Love the Way You Lye: You Can Use Lye Without Burning Yourself Silly

mmm, lutefisk

mmm, lutefisk

Lye is dangerous stuff. If you’ve ever thought about making soap (or lutefisk, ew) but have been too scared, allow me to assuage your fears. If lye were a Ghostly Gondolier who haunts Venice, I would be the Scooby-Doo team who shows up to reveal that the boatman is really just an loser who wants to steal valuable medallions. By way of a clumsy metaphor, I’m trying to say that understanding what makes lye so scary can be a great way to face your fears.

The Ghostlier Gondolier is nothing but a wimp named Mario

The Ghostlier Gondolier is nothing but a wimp named Mario

Ever wondered why you don’t hear about lye burns very often? It’s because as long as you treat lye with a little bit of precaution, it’s easy to avoid injuries.

So let’s start: Lye. Sodium hydroxide. Caustic soda. All names for the same bad boy. Whatever you want to call it, it’s a strong base. Its pH is 14, which makes it even stronger than ammonia (which is often used in cleaning solutions) and is the alkali equivalent of hydrochloric acid (the stuff in your stomach that breaks down food). Lye is so intense that its usually marketed as a drain cleaner because it’s able to corrode all the stuff that normal cleaners can’t get.

Mixing lye with different chemicals leads to all kinds of reactions. Let’s take a look.

Lye +  Water

NaOH(aq) + H2O(aq) → Na+ + OH- + H2O + heat

Mixing lye and water creates a very hot and strongly basic solution. This solution can not be undone.

Takeaway: When mixing lye and water, be careful! Coming into contact with a lye solution can give you both a chemical and a thermal burn. You should wear long rubber gloves and goggles to protect yourself  from the alkali solution and from the heat. You should combine the two chemicals slowly and always pour lye into water and not the other way around. Why? Pouring water into lye creates a crust, trapping the chemical reaction below it. When the reaction gets too hot and too much pressure builds up, a “volcano” will occur and lye and water will erupt. An easy way to remember this is to think of snow falling on a lake.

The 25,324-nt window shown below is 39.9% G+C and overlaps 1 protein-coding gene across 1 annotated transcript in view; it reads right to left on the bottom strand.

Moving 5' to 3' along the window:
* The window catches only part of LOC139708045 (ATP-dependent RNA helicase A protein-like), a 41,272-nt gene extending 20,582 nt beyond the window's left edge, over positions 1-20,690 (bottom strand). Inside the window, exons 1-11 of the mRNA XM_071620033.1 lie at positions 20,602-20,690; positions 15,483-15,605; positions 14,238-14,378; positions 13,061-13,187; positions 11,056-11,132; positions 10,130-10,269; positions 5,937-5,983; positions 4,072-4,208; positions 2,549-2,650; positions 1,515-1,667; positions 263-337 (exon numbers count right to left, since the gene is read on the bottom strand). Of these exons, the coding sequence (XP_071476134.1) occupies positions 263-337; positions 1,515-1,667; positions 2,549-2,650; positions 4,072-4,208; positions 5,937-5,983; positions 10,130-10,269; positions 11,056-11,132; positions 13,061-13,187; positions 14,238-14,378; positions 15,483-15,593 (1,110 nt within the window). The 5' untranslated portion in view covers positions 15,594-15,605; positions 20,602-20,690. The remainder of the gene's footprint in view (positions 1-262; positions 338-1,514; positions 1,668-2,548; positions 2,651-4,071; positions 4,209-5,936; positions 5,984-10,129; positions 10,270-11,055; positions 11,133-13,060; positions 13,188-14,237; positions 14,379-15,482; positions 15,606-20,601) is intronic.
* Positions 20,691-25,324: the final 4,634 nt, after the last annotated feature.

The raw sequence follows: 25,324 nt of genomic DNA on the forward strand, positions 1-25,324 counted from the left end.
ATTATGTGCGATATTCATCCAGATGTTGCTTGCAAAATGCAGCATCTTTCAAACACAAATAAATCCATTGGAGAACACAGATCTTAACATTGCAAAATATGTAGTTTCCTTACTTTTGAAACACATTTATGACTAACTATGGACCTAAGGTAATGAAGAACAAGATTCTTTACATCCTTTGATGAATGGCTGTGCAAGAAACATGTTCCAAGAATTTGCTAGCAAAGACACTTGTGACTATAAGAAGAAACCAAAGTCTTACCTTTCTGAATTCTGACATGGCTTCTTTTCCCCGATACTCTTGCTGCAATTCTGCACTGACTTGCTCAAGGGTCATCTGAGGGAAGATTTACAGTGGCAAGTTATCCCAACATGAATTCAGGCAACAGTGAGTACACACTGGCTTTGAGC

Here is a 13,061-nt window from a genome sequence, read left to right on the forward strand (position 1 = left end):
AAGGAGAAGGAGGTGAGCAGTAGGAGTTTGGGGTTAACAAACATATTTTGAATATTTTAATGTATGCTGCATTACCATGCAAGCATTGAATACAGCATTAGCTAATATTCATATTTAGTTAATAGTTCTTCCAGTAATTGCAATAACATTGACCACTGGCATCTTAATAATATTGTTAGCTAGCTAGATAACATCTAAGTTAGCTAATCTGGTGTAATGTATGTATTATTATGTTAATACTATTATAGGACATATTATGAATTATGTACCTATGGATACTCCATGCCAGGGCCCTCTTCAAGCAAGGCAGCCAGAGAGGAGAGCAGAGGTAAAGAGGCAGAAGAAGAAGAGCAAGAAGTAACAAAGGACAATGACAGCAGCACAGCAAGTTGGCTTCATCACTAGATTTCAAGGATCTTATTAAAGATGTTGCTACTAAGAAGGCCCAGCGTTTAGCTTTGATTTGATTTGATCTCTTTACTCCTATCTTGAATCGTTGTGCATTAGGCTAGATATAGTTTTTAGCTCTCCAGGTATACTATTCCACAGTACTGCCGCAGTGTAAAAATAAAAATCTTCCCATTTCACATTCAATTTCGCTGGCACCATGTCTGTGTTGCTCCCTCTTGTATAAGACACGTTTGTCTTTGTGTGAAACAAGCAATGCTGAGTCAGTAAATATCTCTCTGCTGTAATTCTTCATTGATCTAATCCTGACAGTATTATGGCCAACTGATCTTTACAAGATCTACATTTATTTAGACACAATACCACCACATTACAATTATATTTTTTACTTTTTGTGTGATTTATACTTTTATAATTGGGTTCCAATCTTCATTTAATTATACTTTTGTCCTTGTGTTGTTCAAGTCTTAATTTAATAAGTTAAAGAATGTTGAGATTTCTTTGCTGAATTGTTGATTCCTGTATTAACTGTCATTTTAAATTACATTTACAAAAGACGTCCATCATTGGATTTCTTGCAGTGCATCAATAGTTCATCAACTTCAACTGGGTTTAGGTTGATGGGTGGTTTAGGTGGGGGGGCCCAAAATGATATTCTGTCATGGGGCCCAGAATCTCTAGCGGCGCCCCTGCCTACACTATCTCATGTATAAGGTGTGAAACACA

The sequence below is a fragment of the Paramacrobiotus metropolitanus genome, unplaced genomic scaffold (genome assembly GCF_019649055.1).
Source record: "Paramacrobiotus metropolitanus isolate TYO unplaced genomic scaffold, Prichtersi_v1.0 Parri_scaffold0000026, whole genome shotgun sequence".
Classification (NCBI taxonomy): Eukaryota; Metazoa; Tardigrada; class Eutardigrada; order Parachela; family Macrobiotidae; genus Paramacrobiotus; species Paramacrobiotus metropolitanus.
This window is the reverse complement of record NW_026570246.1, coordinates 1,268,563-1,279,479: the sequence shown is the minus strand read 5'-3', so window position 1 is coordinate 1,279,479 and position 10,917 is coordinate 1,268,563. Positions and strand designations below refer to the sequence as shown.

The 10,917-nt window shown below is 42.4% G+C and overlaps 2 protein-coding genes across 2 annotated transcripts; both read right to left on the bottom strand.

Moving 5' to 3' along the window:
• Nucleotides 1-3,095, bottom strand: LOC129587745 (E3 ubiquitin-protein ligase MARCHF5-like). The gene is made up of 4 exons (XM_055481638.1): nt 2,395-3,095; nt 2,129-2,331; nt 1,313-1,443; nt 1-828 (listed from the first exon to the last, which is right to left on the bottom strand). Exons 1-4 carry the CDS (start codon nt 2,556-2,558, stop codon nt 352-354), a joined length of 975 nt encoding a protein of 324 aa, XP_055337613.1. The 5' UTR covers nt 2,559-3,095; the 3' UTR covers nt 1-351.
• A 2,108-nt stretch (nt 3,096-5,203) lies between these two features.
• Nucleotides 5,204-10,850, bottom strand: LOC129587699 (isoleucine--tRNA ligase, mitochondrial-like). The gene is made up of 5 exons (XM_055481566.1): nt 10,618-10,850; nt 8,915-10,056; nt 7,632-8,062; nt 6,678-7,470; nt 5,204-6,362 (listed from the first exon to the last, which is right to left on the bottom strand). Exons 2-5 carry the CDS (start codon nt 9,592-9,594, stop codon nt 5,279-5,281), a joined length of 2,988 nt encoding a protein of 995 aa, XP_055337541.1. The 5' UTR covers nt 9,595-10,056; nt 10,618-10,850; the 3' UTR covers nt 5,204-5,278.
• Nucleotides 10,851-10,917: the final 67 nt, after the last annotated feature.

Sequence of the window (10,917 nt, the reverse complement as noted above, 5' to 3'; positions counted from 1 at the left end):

Lye +(hydrochloric) Acid

NaOH + HCl → NaCl + H2O + heat

Mixing a strong acid with a strong base will neutralize it but will also give off lots of heat.

Takeaway: If your skin comes into contact with a lye solution, you shouldn’t pour vinegar directly on your skin as this can give you a thermal burn in addition to the chemical burn you’re already receiving. Instead, you should wash the area with water for 10-15 minutes to restore your skin to its normal pH (around 5.5 – slightly acidic) before using a weak acid to neutralize it. Additionally, as burns are highly susceptible to infection, you should only use distilled white vinegar (and not apple cider vinegar or lemon juice) as the fermented, acidic nature of some other acids can be ideal hosts for bacteria. Finally, you should use vinegar or a mixture of vinegar and water to clean your materials after you’re finished using lye.

Lye + Oil


Mixing lye with oils gives you soap and glycerin.

Takeaway: While this is great for making soap, this is one of the reasons lye is so dangerous for your skin. Fatty tissues in and oil on your skin is exactly the kind of stuff lye likes to react with. Always wear long rubber gloves, goggles, and a mask to protect your skin, eyes, and mouth and call 911 if you come into contact with a significant amount of lye.


Lye + Aluminum

2 Al + 6 NaOH + x H2O → 3 H2 + 2 Na3AlO3 + x H2O

Mixing lye with aluminum gives off a flammable gas called hydrogen gas.

Takeaway: Never ever ever use aluminum bowls or materials when mixing lye. Not only do you risk creating a flammable gas, the lye solution can eat through your bowl, causing a lye solution spill. Use heavy plastic or stainless steel instead.

+ + +

Safety Precautions

  • Work in a well-ventilated space
  • Wear long rubber gloves, goggles, and a breathing mask
  • Never use aluminum tools
  • Mix in stainless steel or heavy plastic bowls. If you use plastic, test the strength of the container by boiling water (just water, no lye) and pouring it in the container. If the plastic holds up, you’re safe.
  • Use a bowl large enough to contain splashes
  • Always pour lye into water and lye solution into oils to avoid volcanoes. Think “snow falling onto a lake.”
  • Always buy 100% sodium hydroxide from a reputable supplier. Don’t substitute lye for a drain cleaner as it may have extra ingredients
  • Store lye in containers marked “poison” away from children, animals, and unsuspecting adults
  • After using lye, clean your materials and workspace with plenty of water, soap, and distilled white vinegar
  • If swallowed, rinse mouth with water and drink one or two glasses of water. Do not induce vomiting. Call poison control (1-800-222-1222) or 911
  • If lye comes in contact with your eyes, immediately flush your eyes with water. Remove any contact lenses and continue to flush eyes with water for at least 20 minutes. Call poison control (1-800-222-1222) or 911
  • If lye comes in contact with your skin, gently wipe it off  and remove any contaminated clothing. Flush your skin with plenty of water for at least 15 minutes and then wash thoroughly with soap and water. Contact a doctor, poison control (1-800-222-1222) or 911 if the burn is large


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